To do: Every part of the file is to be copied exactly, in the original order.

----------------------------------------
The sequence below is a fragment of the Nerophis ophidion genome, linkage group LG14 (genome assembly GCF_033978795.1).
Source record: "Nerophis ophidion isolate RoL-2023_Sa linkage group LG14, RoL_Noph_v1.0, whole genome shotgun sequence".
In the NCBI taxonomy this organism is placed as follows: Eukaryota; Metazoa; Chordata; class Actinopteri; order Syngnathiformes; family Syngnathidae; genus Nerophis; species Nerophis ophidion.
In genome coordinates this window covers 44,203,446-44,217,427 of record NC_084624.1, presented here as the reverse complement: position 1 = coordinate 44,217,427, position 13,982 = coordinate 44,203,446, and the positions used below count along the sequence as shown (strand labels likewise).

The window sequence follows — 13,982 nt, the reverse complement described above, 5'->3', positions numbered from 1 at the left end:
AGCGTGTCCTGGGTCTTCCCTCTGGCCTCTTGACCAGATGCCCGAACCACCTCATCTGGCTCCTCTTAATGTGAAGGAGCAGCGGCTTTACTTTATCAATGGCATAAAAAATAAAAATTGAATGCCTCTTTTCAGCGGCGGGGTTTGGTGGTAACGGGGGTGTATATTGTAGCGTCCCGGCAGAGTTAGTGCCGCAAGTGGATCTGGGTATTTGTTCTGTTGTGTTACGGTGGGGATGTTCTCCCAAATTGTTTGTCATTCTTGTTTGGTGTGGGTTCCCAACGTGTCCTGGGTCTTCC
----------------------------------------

The sequence below is a fragment of the Nerophis ophidion genome, linkage group LG14 (genome assembly GCF_033978795.1).
Source record: "Nerophis ophidion isolate RoL-2023_Sa linkage group LG14, RoL_Noph_v1.0, whole genome shotgun sequence".
In the NCBI taxonomy this organism is placed as follows: Eukaryota; Metazoa; Chordata; class Actinopteri; order Syngnathiformes; family Syngnathidae; genus Nerophis; species Nerophis ophidion.
In genome coordinates this window covers 44,203,446-44,217,427 of record NC_084624.1, presented here as the reverse complement: position 1 = coordinate 44,217,427, position 13,982 = coordinate 44,203,446, and the positions used below count along the sequence as shown (strand labels likewise).

The window sequence follows — 13,982 nt, the reverse complement described above, 5'->3', positions numbered from 1 at the left end:
AGCGTGTCCTGGGTCTTCCCTCTGGCCTCTTGACCAGATGCCCGAACCACCTCATCTGGCTCCTCTTAATGTGAAGGAGCAGCGGCTTTACTTTATCAATGGCATAAAAAATAAAAATTGAATGCCTCTTTTCAGCGGCGGGGTTTGGTGGTAACGGGGGTGTATATTGTAGCGTCCCGGCAGAGTTAGTGCCGCAAGTGGATCTGGGTATTTGTTCTGTTGTGTTACGGTGGGGATGTTCTCCCAAATTGTTTGTCATTCTTGTTTGGTGTGGGTTCCCAACGTGTCCTGGGTCTTCC